Bio

Clinical Focus


  • Diagnostic Radiology

Academic Appointments


Professional Education


  • Medical Education:Harvard Medical School (2008) MA
  • Fellowship:Massachusetts General HospitalMAUnited States of America
  • Board Certification: Pediatric Radiology, American Board of Radiology (2015)
  • Fellowship:Lucile Packard Children's Hospital, Stanford University School of Medicine (2014) CAUnited States of America
  • Residency:Tufts Medical Center (2013) MAUnited States of America
  • Internship:Newton-Wellesley Hospital (2009) MAUnited States of America
  • Board Certification: Diagnostic Radiology, American Board of Radiology (2013)

Publications

All Publications


  • Hemodynamic safety and efficacy of ferumoxytol as an intravenous contrast agents in pediatric patients and young adults MAGNETIC RESONANCE IMAGING Ning, P., Zucker, E. J., Wong, P., Vasanawala, S. S. 2016; 34 (2): 152-158
  • Added Value of Radiologist Consultation for Pediatric Ultrasound: Implementation and Survey Assessment AMERICAN JOURNAL OF ROENTGENOLOGY Zucker, E. J., Newman, B., Larson, D. B., Rubesova, E., Barth, R. A. 2015; 205 (4): 822-826

    Abstract

    The purpose of this study was to determine whether radiologist-parent (guardian) consultation sessions for pediatric ultrasound with immediate disclosure of examination results if desired increases visit satisfaction, decreases anxiety, and increases understanding of the radiologist's role.Parents chaperoning any outpatient pediatric ultrasound were eligible and completed surveys before and after ultrasound examinations. Before the second survey, parents met with a pediatric radiologist on a randomized basis but could opt out and request or decline the consultation. Differences in anxiety and understanding of the radiologist's role before and after the examination were compared, and overall visit satisfaction measures were tabulated.Seventy-seven subjects participated, 71 (92%) of whom spoke to a radiologist, mostly on request. In the consultation group, the mean score (1, lowest; 4, highest) for overall experience was 3.8 0.4 (SD), consultation benefit was 3.7 0.6, and radiologist interaction was 3.7 0.6. Demographics were not predictive of satisfaction with statistical significance in a multivariate model. Forty-six of 68 (68%) respondents correctly described the radiologist's role before consultation. The number increased to 60 (88%) after consultation, and the difference was statistically significant (p < 0.001). There was also a statistically significant decrease in mean anxiety score from 2.0 1.0 to 1.5 0.8 after consultation (p < 0.001). Sixty-four of 70 (91%) respondents indicated that they would prefer to speak with a radiologist during every visit.Radiologist consultation is well received among parents and associated with decreased anxiety and increased understanding of the radiologist's role. The results of this study support the value of routine radiologist-parent interaction for pediatric ultrasound.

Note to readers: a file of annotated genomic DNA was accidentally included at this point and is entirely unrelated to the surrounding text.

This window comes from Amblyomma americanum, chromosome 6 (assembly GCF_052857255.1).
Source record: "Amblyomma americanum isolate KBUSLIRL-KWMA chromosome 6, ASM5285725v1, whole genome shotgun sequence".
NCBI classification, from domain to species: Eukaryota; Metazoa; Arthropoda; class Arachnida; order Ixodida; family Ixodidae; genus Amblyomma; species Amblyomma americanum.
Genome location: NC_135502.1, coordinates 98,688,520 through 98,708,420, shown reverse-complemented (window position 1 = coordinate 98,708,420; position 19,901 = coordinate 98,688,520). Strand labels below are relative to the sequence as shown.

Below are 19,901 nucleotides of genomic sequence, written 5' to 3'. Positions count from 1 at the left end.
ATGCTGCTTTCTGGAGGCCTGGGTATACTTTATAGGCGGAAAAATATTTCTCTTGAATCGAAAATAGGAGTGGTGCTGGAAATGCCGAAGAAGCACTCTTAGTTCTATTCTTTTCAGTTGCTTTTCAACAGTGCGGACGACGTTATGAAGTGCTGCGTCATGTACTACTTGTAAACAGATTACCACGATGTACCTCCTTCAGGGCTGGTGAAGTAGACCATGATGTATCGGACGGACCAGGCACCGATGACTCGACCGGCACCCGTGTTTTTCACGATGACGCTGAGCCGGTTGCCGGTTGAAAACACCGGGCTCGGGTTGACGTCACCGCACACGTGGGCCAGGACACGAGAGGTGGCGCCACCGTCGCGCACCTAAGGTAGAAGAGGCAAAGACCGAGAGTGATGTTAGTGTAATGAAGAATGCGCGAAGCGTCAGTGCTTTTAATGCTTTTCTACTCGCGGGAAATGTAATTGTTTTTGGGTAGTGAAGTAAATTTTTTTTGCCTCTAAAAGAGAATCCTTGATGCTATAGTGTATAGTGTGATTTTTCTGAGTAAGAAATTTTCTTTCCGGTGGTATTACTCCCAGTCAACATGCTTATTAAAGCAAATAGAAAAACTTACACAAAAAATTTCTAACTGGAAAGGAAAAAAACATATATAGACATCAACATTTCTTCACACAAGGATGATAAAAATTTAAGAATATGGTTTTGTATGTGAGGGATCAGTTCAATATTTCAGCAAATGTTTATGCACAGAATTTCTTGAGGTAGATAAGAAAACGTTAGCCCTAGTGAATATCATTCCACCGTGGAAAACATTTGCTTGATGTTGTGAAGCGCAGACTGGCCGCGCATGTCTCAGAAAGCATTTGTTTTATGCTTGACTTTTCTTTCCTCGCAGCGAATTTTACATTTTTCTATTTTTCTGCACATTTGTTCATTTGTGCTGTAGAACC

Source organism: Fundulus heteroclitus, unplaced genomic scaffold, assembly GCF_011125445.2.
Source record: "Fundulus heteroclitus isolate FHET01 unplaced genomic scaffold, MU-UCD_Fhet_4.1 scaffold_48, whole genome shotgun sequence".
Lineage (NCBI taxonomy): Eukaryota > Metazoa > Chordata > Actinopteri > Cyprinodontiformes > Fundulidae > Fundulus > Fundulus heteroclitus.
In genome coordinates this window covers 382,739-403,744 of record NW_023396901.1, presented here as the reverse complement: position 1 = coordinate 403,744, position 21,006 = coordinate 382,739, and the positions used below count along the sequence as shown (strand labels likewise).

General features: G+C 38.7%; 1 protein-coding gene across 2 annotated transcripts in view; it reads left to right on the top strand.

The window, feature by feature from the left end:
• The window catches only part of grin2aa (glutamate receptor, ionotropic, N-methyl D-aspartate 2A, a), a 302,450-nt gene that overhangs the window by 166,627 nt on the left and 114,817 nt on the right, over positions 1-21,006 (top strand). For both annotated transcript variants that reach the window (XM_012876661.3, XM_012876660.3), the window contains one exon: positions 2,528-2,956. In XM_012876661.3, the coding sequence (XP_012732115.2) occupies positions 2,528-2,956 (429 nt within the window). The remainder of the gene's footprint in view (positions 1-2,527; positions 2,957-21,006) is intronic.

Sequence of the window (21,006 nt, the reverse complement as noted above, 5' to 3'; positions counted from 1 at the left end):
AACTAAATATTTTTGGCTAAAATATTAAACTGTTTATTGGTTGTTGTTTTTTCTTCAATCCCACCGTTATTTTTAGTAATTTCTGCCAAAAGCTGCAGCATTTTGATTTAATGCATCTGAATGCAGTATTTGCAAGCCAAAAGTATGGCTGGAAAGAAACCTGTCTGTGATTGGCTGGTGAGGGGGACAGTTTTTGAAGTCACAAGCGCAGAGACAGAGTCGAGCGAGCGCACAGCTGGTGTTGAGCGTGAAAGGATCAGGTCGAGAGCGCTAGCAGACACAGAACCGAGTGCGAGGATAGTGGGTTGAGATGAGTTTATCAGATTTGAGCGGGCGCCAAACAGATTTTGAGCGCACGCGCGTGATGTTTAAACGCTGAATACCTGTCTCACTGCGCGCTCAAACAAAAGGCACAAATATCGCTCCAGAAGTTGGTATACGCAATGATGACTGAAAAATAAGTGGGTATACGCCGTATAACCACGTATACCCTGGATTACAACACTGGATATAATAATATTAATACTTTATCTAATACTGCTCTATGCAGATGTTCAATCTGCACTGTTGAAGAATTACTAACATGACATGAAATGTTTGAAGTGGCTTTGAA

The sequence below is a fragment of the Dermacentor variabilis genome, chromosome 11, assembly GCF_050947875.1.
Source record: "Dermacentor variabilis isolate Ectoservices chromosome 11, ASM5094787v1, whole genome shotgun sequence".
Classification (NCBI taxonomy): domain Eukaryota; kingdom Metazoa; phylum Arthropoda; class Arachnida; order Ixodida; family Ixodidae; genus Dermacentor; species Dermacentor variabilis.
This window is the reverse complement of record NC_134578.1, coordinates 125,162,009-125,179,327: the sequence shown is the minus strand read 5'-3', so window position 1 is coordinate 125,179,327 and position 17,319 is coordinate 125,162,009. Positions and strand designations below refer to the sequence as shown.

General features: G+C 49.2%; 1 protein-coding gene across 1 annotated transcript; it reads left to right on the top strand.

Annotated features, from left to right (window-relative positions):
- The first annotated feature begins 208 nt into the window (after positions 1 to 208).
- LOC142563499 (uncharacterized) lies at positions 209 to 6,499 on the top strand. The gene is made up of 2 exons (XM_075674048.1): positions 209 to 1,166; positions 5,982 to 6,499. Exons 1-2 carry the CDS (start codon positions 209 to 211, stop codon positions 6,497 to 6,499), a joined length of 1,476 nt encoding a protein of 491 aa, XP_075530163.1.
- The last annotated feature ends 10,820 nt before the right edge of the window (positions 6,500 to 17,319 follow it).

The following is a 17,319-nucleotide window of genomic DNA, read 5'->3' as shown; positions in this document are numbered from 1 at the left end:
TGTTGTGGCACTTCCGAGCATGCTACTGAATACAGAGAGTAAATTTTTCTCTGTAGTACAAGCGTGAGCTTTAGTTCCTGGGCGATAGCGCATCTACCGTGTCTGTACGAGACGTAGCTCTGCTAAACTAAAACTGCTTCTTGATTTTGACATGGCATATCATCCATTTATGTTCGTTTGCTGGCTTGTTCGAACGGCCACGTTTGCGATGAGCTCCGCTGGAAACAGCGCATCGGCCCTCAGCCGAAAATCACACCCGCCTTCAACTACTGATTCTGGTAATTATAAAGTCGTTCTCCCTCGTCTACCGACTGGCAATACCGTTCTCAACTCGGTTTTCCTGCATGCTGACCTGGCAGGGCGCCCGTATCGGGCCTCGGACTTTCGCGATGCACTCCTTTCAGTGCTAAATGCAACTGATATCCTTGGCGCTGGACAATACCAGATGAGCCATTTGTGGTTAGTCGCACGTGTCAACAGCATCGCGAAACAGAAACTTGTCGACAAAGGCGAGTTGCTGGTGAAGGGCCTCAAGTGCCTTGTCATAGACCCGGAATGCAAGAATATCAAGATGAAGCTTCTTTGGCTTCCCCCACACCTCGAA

View details for DOI 10.2214/AJR.15.14542

    View details for Web of Science ID 000361847300033

    View details for PubMedID 26397331

  • Radiologist Compliance With California CT Dose Reporting Requirements: A Single-Center Review of Pediatric Chest CT AMERICAN JOURNAL OF ROENTGENOLOGY Zucker, E. J., Larson, D. B., Newman, B., Barth, R. A. 2015; 204 (4): 810-816

    Abstract

    Effective July 1, 2012, CT dose reporting became mandatory in California. We sought to assess radiologist compliance with this legislation and to determine areas for improvement.We retrospectively reviewed reports from all chest CT examinations performed at our institution from July 1, 2012, through June 30, 2013, for errors in documentation of volume CT dose index (CTDIvol), dose-length product (DLP), and phantom size. Reports were considered as legally compliant if both CTDIvol and DLP were documented accurately and as institutionally compliant if phantom size was also documented accurately. Additionally, we tracked reports that did not document dose in our standard format (phantom size, CTDIvol for each series, and total DLP).Radiologists omitted CTDIvol, DLP, or both in nine of 664 examinations (1.4%) and inaccurately reported one or both of them in 56 of the remaining 655 examinations (8.5%). Radiologists omitted phantom size in 11 of 664 examinations (1.7%) and inaccurately documented it in 20 of the remaining 653 examinations (3.1%). Of 664 examinations, 599 (90.2%) met legal reporting requirements, and 583 (87.8%) met institutional requirements. In reporting dose, radiologists variably used less decimal precision than available, summed CTDIvol, included only series-level DLP, and specified dose information from the scout topogram or a nonchest series for combination examinations.Our institutional processes, which primarily rely on correct human performance, do not ensure accurate dose reporting and are prone to variation in dose reporting format. In view of this finding, we are exploring higher-reliability processes, including better-defined standards and automated dose reporting systems, to improve compliance.

    View details for DOI 10.2214/AJR.14.13693

    View details for Web of Science ID 000351614700037

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